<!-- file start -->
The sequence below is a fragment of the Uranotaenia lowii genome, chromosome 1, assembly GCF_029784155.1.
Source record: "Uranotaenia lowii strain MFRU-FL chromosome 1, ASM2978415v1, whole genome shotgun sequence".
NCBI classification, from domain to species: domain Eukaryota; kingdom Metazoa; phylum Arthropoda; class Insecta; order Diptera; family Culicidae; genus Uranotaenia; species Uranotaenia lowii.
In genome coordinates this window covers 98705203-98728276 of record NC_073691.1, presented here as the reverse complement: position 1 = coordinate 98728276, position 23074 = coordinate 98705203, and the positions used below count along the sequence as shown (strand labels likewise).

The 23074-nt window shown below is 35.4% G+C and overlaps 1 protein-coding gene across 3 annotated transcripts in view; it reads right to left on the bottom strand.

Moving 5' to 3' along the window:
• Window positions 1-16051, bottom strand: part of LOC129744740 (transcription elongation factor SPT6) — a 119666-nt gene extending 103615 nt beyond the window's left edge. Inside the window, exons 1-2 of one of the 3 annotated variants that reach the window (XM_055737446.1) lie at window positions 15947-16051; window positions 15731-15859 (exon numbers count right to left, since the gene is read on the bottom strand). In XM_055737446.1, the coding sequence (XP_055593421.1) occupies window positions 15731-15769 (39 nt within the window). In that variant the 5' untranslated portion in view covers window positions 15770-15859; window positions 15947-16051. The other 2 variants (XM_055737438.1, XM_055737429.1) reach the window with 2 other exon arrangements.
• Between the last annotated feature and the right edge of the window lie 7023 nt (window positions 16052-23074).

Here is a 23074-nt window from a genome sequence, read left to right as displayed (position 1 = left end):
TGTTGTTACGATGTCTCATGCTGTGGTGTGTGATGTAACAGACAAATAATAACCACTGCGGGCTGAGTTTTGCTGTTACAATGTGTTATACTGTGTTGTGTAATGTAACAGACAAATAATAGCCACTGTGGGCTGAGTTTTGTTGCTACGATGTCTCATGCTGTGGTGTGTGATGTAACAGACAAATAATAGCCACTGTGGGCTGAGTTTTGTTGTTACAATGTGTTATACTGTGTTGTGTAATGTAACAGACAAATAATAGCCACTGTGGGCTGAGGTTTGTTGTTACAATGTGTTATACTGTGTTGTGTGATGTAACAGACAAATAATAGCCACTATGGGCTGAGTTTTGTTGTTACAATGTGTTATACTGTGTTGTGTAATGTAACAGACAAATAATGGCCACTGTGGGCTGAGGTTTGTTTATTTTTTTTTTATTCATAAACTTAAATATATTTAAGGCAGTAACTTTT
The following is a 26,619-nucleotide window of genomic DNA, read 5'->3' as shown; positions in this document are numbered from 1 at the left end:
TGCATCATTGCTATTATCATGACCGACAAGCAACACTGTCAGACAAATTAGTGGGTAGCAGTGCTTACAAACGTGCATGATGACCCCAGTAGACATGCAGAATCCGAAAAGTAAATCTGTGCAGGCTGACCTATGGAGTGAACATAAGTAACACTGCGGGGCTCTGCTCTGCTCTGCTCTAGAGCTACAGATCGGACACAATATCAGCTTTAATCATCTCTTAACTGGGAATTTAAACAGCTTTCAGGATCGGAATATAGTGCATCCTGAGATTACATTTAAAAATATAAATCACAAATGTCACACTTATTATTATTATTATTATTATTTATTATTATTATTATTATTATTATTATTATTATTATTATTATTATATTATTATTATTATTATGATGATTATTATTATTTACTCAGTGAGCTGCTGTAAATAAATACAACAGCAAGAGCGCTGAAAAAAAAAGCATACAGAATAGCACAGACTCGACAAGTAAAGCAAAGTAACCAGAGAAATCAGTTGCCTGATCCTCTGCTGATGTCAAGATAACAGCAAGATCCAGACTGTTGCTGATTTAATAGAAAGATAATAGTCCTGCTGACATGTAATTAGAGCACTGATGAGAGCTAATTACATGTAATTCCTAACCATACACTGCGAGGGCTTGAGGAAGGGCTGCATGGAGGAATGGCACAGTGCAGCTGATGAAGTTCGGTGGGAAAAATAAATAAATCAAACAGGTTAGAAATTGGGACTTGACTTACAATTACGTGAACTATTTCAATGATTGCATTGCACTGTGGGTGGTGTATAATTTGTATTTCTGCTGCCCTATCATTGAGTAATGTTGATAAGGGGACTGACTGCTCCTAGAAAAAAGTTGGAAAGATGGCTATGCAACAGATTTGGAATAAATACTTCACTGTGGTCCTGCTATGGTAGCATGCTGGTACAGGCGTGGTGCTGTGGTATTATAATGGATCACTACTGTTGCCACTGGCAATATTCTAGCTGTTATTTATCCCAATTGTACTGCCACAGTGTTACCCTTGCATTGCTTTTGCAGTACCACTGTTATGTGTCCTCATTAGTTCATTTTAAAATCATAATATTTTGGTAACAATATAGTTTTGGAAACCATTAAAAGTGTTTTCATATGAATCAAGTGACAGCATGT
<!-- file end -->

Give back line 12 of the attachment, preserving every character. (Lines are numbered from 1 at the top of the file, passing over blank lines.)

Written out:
TGCATCATTGCTATTATCATGACCGACAAGCAACACTGTCAGACAAATTAGTGGGTAGCAGTGCTTACAAACGTGCATGATGACCCCAGTAGACATGCAGAATCCGAAAAGTAAATCTGTGCAGGCTGACCTATGGAGTGAACATAAGTAACACTGCGGGGCTCTGCTCTGCTCTGCTCTAGAGCTACAGATCGGACACAATATCAGCTTTAATCATCTCTTAACTGGGAATTTAAACAGCTTTCAGGATCGGAATATAGTGCATCCTGAGATTACATTTAAAAATATAAATCACAAATGTCACACTTATTATTATTATTATTATTATTTATTATTATTATTATTATTATTATTATTATTATTATTATTATTATATTATTATTATTATTATGATGATTATTATTATTTACTCAGTGAGCTGCTGTAAATAAATACAACAGCAAGAGCGCTGAAAAAAAAAGCATACAGAATAGCACAGACTCGACAAGTAAAGCAAAGTAACCAGAGAAATCAGTTGCCTGATCCTCTGCTGATGTCAAGATAACAGCAAGATCCAGACTGTTGCTGATTTAATAGAAAGATAATAGTCCTGCTGACATGTAATTAGAGCACTGATGAGAGCTAATTACATGTAATTCCTAACCATACACTGCGAGGGCTTGAGGAAGGGCTGCATGGAGGAATGGCACAGTGCAGCTGATGAAGTTCGGTGGGAAAAATAAATAAATCAAACAGGTTAGAAATTGGGACTTGACTTACAATTACGTGAACTATTTCAATGATTGCATTGCACTGTGGGTGGTGTATAATTTGTATTTCTGCTGCCCTATCATTGAGTAATGTTGATAAGGGGACTGACTGCTCCTAGAAAAAAGTTGGAAAGATGGCTATGCAACAGATTTGGAATAAATACTTCACTGTGGTCCTGCTATGGTAGCATGCTGGTACAGGCGTGGTGCTGTGGTATTATAATGGATCACTACTGTTGCCACTGGCAATATTCTAGCTGTTATTTATCCCAATTGTACTGCCACAGTGTTACCCTTGCATTGCTTTTGCAGTACCACTGTTATGTGTCCTCATTAGTTCATTTTAAAATCATAATATTTTGGTAACAATATAGTTTTGGAAACCATTAAAAGTGTTTTCATATGAATCAAGTGACAGCATGT